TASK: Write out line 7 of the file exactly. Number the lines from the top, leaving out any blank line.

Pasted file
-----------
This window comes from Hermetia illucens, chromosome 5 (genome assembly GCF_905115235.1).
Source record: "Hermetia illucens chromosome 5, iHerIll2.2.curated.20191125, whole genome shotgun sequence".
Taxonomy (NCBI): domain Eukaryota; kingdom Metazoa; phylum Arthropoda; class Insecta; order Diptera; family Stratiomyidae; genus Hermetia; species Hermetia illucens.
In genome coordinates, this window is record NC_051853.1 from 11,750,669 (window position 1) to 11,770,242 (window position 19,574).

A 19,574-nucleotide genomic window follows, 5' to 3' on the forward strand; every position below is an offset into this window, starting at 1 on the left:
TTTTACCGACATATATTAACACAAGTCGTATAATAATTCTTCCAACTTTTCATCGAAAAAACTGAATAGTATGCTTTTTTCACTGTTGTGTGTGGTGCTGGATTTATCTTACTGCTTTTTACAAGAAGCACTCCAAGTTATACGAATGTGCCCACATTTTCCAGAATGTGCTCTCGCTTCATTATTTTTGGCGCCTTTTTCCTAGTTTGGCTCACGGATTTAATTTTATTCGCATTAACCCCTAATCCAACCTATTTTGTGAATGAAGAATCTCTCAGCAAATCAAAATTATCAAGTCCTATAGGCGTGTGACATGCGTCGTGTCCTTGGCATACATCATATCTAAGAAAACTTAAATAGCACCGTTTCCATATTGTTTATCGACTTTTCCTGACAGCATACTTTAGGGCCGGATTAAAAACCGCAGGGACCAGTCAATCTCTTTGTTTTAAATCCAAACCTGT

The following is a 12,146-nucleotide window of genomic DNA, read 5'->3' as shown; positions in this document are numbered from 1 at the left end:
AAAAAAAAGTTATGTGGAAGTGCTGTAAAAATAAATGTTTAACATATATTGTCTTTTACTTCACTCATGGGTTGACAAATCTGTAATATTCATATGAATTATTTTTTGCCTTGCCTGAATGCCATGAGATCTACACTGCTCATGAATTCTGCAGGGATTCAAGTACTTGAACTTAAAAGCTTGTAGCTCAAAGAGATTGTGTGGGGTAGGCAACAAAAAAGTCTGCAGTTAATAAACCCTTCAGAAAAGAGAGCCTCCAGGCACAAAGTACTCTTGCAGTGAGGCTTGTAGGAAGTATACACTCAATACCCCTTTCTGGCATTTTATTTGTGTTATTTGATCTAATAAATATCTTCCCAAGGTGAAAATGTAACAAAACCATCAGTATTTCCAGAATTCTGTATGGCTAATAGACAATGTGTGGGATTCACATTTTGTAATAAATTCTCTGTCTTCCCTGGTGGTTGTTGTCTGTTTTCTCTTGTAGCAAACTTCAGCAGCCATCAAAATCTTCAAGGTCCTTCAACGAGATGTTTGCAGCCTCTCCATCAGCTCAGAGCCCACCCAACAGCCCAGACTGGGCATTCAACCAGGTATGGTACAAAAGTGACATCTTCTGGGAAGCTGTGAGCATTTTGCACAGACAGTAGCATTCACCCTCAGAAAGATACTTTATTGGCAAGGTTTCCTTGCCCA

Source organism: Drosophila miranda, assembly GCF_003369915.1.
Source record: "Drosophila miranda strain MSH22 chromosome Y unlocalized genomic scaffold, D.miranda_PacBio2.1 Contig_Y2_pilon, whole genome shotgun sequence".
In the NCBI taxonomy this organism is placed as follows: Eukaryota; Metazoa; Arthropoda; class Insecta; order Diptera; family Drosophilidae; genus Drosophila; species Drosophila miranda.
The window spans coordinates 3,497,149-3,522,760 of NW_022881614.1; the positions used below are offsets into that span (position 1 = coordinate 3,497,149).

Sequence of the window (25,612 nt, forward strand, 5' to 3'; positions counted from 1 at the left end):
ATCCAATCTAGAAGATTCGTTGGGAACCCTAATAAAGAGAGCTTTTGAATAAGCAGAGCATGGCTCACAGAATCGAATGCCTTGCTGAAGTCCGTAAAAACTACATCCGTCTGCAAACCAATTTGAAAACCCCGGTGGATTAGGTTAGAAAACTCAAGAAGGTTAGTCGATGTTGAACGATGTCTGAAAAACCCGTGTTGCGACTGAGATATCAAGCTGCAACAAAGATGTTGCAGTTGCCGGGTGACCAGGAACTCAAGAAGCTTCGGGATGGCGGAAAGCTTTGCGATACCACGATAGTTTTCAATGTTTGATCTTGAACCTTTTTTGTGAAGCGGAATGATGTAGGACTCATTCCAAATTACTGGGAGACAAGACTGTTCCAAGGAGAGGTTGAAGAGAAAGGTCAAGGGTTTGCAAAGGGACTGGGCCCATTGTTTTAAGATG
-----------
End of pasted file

The following is a 12,146-nucleotide window of genomic DNA, read 5'->3' as shown; positions in this document are numbered from 1 at the left end: